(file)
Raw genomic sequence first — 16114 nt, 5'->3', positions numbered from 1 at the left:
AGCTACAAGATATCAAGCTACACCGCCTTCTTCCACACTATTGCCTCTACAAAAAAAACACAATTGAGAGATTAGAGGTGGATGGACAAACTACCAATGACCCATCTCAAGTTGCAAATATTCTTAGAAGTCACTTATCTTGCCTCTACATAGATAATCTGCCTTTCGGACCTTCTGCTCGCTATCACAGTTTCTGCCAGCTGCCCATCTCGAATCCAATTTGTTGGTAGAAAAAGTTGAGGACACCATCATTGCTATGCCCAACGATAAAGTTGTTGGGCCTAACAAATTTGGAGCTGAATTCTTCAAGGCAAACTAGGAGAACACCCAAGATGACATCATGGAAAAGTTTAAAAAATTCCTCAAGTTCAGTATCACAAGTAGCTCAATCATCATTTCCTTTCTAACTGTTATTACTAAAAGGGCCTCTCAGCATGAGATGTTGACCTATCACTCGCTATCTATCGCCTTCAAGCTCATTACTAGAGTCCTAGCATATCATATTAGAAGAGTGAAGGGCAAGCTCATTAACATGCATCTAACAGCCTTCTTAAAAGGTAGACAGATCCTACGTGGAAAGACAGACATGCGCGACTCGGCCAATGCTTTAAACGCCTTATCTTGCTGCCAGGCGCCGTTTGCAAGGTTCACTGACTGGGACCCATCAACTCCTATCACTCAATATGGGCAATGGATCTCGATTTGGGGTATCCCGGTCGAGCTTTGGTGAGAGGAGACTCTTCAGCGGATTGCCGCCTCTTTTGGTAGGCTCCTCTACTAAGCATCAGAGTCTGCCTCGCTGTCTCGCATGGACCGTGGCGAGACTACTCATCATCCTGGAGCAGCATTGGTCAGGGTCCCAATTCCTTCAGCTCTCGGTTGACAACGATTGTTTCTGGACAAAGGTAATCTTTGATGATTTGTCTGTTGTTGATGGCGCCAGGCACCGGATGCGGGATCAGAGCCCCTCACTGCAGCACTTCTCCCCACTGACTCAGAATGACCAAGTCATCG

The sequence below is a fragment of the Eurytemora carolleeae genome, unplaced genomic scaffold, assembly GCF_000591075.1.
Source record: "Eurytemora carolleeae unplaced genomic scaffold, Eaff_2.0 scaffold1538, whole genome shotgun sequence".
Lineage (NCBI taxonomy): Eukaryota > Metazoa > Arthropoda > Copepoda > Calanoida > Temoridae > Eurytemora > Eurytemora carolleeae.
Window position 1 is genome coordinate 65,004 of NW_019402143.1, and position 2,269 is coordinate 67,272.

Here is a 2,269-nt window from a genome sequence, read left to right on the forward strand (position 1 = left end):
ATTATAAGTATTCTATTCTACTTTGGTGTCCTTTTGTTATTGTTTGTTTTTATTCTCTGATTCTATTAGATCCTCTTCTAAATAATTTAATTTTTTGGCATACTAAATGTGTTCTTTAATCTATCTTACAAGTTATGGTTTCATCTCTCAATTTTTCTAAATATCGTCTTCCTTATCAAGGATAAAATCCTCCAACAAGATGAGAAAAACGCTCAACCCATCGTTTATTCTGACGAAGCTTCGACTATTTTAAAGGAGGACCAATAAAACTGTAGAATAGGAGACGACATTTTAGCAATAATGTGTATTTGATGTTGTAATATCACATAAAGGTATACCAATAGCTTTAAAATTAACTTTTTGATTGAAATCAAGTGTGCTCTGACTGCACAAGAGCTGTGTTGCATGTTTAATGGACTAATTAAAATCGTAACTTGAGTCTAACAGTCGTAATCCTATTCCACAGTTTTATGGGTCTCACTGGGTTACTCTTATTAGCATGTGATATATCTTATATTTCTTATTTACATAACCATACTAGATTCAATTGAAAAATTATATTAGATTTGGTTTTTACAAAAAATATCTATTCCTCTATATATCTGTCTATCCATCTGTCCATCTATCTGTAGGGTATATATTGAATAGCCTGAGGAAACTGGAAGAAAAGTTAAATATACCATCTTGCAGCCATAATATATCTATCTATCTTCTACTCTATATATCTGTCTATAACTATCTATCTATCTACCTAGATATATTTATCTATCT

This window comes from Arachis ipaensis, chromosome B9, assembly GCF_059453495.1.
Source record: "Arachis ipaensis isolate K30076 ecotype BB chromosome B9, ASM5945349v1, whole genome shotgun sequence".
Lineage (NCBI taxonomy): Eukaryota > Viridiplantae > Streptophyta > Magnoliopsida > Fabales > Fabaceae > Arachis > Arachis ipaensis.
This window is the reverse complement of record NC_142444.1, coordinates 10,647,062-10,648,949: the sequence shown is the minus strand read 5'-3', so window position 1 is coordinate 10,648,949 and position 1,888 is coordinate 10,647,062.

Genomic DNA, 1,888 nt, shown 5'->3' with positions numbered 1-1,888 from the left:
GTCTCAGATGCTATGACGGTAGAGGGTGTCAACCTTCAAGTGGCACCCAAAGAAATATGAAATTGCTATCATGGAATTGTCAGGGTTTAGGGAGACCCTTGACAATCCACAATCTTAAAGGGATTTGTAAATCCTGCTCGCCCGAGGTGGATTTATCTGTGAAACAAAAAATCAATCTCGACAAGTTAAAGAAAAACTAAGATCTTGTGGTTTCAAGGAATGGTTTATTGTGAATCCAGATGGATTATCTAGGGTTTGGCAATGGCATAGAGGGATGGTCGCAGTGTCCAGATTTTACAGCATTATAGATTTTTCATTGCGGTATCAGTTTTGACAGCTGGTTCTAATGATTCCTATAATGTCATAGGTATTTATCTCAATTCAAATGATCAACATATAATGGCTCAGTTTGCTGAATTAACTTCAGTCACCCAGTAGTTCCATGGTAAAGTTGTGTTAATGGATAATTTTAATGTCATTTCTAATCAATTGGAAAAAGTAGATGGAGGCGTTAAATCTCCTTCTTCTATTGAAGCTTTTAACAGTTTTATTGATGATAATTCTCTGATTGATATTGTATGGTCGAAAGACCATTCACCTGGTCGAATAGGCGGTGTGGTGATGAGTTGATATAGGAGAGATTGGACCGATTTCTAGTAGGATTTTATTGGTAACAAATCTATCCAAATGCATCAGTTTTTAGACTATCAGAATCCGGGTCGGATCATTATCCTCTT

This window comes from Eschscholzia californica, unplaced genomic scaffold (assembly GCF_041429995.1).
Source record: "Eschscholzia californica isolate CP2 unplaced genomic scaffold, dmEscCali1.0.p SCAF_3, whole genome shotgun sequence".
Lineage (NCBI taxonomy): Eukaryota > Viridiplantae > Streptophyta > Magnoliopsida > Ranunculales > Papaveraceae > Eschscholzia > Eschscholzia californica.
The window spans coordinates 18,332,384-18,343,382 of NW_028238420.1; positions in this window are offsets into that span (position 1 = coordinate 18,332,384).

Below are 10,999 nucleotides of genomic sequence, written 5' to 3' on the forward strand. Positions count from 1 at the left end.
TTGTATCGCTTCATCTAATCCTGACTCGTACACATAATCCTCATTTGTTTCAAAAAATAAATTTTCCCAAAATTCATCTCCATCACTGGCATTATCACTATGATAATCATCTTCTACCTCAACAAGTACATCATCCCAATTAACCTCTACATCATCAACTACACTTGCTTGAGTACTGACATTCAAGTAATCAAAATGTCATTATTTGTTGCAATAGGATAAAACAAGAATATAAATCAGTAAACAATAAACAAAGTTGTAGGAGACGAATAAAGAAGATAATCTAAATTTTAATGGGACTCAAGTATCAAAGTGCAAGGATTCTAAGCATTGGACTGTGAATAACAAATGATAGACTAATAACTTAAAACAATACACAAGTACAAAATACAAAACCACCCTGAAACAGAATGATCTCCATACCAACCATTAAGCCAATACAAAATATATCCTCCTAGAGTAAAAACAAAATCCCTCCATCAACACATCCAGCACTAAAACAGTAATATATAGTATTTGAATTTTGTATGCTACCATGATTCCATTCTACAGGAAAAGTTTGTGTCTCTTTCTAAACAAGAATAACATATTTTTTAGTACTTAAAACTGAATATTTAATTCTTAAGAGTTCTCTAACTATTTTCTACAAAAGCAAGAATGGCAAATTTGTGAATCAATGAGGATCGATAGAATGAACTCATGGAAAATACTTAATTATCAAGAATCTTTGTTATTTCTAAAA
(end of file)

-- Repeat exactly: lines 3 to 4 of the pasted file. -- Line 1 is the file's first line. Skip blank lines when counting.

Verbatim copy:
The sequence below is a fragment of the Eurytemora carolleeae genome, unplaced genomic scaffold, assembly GCF_000591075.1.
Source record: "Eurytemora carolleeae unplaced genomic scaffold, Eaff_2.0 scaffold1538, whole genome shotgun sequence".